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In honor of actor Andy Garcia and his (unintentionally) hilarious reaction to Sofia (Mary Corleone) Coppola's death scene in "The Godfather, Part III."
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1988 Knights

Posted 04-11-2009 at 04:14 PM by TommyJohn
Updated 04-12-2009 at 10:57 AM by TommyJohn

The next night, Orel Hershiser and Tom Schmidt battled to a 10 inning, 0-0 standstill. The game was knotted at that score in the top of the 16th:

The top of the 16th began with the Knights fourth pitcher of the night, spot closer Dick Dralle, taking the mound. It was now very close to midnight, but a huge crowd still remained, still aching to see the historic clincher that was so far failing to happen.

Dralle started the inning by inducing pinch hitter Mickey Hatcher and leadoff man Sax to ground out. The fans were almost cheering on auto drive by now. Stubbs decided to make things a little less boring by rapping out a base hit, then barreling around second as if he wanted to stretch it into a double, but thought better of it and retreated back to first. The next batter was the hero of the night before, Kirk Gibson.

The fans had been on Gibson all night, having not forgotten his heroics of the previous game. Gibson, always the fierce, angry competitor, absorbed the boos, staying fired up the whole 16 innings. He had gotten a couple of hits in the game, but had died on base. At another point, Gibson delighted the crowd by striking out looking at a Schmidt pitch. The Dodger was enraged.

“THAT WAS NO MOTHER****ING STRIKE, MOTHER****ER!! **** YOU!!” He screamed at the terrified umpire. Lasorda immediately came out and smoothed ruffled feathers between the ump and Gibson, who continued to scream and yell his head off. The ump finally threatened to kick Gibson out. Lasorda sternly reminded Gibson that he didn’t want him ejected at such a crucial moment. That finally calmed him down, and the left fielder finally skulked back to the dugout.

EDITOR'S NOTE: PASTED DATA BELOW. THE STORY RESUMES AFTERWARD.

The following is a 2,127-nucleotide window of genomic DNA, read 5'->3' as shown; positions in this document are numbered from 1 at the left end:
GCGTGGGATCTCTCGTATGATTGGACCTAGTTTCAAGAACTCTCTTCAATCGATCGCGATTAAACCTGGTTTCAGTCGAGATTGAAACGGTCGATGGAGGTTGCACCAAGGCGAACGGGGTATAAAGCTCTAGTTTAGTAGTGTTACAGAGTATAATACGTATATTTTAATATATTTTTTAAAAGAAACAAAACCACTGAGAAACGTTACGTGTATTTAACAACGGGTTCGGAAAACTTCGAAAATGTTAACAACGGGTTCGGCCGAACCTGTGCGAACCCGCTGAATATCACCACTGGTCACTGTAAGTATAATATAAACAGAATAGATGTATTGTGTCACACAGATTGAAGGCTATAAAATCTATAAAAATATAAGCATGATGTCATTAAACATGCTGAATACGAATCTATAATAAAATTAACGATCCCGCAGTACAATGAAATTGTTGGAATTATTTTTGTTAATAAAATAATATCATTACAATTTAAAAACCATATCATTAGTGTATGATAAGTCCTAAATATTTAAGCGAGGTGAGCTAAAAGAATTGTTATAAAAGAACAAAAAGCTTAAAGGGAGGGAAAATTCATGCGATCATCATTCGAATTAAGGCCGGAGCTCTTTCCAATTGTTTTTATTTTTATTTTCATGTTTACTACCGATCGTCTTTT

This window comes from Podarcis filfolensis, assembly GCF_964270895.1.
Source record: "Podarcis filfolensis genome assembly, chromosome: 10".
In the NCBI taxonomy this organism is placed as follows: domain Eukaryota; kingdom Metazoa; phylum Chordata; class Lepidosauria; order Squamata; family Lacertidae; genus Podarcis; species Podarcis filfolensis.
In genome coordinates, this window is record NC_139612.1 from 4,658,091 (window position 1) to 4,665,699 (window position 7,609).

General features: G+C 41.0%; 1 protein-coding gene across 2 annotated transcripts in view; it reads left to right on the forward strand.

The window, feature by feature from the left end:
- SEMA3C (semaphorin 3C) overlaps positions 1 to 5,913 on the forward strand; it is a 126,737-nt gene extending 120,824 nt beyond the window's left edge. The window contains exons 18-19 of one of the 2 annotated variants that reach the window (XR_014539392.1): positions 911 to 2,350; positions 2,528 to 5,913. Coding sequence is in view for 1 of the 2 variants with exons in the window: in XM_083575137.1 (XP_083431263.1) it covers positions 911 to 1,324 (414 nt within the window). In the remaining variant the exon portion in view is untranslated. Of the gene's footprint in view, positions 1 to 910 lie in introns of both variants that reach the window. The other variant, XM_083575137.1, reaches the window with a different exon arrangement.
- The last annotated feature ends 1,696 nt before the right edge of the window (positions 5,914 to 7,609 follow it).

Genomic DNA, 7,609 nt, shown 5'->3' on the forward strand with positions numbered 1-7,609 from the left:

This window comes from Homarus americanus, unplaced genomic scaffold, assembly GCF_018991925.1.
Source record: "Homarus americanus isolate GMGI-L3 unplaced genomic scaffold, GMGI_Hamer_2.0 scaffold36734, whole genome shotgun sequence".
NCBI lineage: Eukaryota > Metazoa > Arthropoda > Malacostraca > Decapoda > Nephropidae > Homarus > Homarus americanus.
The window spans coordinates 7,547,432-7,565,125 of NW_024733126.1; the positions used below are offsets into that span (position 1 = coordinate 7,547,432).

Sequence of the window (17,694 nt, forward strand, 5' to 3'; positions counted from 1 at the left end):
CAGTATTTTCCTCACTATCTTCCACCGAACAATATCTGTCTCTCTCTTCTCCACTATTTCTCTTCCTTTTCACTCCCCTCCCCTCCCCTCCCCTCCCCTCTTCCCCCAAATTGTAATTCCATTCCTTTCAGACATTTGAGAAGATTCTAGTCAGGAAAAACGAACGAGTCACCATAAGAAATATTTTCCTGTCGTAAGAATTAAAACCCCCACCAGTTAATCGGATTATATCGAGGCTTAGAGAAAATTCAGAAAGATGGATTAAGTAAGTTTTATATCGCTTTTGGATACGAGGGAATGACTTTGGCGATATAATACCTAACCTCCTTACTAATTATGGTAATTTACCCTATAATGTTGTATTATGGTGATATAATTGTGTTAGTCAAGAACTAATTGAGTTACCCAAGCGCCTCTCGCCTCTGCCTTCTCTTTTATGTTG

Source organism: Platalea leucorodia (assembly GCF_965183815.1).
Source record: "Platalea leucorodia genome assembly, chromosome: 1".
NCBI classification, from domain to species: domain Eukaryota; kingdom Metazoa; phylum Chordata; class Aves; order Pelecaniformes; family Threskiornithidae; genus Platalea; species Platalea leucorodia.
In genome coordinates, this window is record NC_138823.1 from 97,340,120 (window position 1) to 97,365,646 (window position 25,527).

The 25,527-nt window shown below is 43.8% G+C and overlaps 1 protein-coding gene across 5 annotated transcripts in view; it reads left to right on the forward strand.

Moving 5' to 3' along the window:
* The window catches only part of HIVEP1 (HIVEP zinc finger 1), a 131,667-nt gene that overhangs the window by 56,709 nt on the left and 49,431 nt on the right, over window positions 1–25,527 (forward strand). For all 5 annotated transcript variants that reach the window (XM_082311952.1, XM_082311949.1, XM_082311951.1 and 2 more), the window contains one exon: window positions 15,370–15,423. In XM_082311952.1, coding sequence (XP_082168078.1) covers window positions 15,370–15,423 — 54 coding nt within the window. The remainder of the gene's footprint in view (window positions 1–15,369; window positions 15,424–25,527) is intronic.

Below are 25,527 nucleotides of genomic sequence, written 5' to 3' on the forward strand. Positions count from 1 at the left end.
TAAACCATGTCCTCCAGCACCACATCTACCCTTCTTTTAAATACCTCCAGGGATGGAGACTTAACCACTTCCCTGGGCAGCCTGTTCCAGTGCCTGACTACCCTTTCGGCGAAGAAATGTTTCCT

Now in the 16th, the fans once again let Gibson have it. He calmly stepped into the box and faced down Dralle. The crowd, which had been tiring, was once again starting to buzz. The side-arming Dralle took a deep breath and fired in strike one. The crowd cheered as Gibson whiffed for strike two. The next two skipped the dirt for balls. Gibson stepped out, took a deep breath and stepped back in. Dralle got Griffith’s signal, nodded, wound up and fired the pitch.

Gibson swung and connected. The ball took off for right field. Right fielder Jermaine Rich drifted back and watched as the ball landed in the second row of seats. The crowd fell into a near deathly silence, scattered with a few boos.

Gibson let all his emotions loose. He stood and watched the ball sail into the seats. At that point he thrust his fist into the air, yelled “YAHHHHHHHHH! **** YEAH!!!!! **** YEAH!!!!!”
He shouted as he pumped his fist and circled the bases. He ran up to home plate, stomped his foot on it, yelled “YEEEEEEEEEEEEEAAAAAAAAHHHHHH!!!!” and slammed his hand into Stubbs for an emphatic high five. (Stubbs’ hand swelled up so bad he later had to cut his batting glove off.) He walked back towards the Dodger dugout with his fist in the air. He looked up at the crowd and yelled one more “**** YEEEEEEAAAAAAHHHH!!!!” before going into the dugout to get an emotional embrace from Lasorda.

Jack Brown, the excitable veteran Knight broadcaster, couldn’t help but chuckle as he watched Gibson round the bases. When Gibson screamed out to the crowd, Brown said “and for you lip readers at home, don’t tell the kiddies what Kirk just said. It’ll break their little hearts.”

Dralle got the third out, but the fans were in no mood to cheer. All was dead silence as the team walked off the field down 2-0, thanks to Kirk Gibson, who had killed them the night before. The ugly, creepy feeling of “here we go again” was out in full force. The Knights were once again going to blow it. There was no doubt in anyone’s mind now. A blow that crushing was not going to be answered. This was going to go down in history, along with Dale Murphy’s memorable blast from 1982.
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